• Self-rising flour – this type of flour has baking powder and salt added during the milling process. Self-rising flour usually has a protein content of around 8 to 9 percent (which is the same as pastry flour) Make sure to use self-rising flour only if your recipe calls for it as it may mess up your ratios. If you can’t find self-rising flour, you can make your own by getting pastry flour (or making your own) then adding 1 ½ teaspoon baking powder and ¼ teaspoon salt per cup of flour and mixing thoroughly.
  • Whole wheat flour – This is flour made from the whole wheat which includes the endosperm, germ, and bran. This type of flour has a higher protein content at around 13 to 14 percent. This type of flour is best for breads and is usually used for denser bread applications.
  • White whole wheat flour – This type of flour is still unbleached, but uses a pale variety of wheat that is known as hard white wheat. Due to the lower tannins in hard white wheat, bread made from this flour will typically taste sweeter. This type of flour is perfect for those who want the traditional sweetness of white bread but want the texture and nutrition of bread made from whole wheat flour.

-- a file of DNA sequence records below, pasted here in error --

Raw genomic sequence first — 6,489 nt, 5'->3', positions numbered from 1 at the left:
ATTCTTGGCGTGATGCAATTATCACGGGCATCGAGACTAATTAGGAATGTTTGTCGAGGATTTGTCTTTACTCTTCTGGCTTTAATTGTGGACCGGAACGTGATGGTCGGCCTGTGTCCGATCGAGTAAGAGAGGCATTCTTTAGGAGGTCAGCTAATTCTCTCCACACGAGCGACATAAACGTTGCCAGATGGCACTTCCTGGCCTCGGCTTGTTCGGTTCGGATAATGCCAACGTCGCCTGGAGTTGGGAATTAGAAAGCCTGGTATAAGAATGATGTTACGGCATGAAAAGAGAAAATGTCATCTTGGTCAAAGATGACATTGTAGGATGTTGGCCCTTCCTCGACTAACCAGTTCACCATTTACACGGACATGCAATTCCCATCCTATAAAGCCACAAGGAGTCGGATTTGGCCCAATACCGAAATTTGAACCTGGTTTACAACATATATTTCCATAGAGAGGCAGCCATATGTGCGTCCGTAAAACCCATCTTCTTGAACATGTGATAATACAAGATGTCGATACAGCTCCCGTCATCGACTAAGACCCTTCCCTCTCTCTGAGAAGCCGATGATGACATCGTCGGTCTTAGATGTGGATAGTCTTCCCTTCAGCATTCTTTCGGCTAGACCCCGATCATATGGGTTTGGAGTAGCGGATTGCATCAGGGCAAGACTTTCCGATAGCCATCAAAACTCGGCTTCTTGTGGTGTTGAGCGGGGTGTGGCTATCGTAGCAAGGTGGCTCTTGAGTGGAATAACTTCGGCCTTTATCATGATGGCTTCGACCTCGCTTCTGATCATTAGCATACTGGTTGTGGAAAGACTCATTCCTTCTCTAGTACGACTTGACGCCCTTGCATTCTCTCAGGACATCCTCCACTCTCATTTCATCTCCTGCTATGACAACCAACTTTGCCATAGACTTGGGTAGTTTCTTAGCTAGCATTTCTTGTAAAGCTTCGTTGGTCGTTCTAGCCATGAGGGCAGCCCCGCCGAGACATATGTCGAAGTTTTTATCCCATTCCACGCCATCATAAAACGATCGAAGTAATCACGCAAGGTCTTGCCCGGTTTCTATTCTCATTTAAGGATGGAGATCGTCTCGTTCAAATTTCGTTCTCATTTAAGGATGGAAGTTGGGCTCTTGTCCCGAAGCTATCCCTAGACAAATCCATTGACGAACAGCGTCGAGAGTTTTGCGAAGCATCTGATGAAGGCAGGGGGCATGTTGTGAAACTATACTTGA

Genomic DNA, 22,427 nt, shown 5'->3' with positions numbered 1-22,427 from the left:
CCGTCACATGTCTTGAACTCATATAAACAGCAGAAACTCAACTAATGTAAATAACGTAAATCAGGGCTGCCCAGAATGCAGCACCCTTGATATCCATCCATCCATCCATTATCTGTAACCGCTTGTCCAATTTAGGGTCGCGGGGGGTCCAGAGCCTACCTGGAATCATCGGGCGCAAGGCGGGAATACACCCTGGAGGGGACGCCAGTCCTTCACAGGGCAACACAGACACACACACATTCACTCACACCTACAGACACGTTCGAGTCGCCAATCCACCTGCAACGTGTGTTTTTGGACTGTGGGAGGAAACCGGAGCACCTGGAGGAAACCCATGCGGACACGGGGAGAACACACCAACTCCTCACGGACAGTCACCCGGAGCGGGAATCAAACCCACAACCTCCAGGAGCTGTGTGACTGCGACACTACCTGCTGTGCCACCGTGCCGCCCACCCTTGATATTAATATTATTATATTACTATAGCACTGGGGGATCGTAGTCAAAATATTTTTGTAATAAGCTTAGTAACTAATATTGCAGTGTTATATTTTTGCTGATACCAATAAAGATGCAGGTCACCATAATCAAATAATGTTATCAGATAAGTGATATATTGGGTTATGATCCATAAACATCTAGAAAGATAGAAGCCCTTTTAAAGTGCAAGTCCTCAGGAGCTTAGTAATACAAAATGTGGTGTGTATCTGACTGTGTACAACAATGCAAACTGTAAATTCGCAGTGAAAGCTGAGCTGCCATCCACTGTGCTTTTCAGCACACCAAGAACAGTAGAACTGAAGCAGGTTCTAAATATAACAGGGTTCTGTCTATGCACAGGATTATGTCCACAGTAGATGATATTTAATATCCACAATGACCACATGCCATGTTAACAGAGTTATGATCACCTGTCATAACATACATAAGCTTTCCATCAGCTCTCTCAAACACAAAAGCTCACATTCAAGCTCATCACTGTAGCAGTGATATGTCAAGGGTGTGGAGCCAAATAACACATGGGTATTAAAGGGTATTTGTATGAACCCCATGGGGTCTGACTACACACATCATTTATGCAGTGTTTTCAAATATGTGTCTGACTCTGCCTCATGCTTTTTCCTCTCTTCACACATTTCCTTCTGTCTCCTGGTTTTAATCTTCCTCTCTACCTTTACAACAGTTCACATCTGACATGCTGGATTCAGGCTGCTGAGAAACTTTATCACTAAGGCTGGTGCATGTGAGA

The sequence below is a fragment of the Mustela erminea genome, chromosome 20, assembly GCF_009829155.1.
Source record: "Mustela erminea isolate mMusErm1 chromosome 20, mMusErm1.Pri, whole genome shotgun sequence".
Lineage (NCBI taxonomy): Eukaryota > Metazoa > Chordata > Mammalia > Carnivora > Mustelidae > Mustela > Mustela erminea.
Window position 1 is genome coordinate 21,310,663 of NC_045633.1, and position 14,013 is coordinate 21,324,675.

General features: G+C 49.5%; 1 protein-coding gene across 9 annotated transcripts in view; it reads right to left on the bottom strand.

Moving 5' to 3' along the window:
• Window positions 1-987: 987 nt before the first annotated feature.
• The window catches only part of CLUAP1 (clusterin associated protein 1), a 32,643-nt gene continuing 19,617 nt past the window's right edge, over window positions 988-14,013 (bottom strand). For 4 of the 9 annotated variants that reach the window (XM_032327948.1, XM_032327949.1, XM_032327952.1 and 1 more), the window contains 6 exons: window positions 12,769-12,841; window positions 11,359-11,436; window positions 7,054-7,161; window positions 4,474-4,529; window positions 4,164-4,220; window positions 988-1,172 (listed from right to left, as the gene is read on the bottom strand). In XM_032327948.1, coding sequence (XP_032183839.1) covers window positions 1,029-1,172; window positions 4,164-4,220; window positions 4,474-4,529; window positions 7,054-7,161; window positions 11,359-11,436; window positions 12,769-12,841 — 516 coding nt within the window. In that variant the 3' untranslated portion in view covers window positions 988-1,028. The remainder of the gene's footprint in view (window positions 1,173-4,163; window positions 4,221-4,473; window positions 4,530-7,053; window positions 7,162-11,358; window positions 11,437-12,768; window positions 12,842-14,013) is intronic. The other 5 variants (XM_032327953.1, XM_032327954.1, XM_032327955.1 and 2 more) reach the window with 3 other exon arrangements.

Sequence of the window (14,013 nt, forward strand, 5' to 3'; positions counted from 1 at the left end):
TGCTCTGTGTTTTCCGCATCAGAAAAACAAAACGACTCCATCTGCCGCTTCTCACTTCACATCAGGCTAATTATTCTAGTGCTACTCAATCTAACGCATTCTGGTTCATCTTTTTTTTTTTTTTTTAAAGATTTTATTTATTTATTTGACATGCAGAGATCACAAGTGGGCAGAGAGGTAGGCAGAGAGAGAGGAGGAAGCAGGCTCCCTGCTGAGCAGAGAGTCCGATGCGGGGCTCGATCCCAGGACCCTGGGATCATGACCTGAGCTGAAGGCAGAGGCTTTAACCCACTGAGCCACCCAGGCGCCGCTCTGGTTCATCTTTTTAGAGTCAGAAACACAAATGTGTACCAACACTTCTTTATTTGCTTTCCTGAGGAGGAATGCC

• Almond flour – As the name implies, this is made from flour. This type of flour is becoming more popular nowadays because of its low carb content and high nutritional content. To replace wheat flour with almond flour, simply use a 1:1 ratio by volume and add a little bit of rising agent like baking powder or baking soda to offset the heavier weight of the almond flour. It’s best for baked applications like bread, muffins and cookies.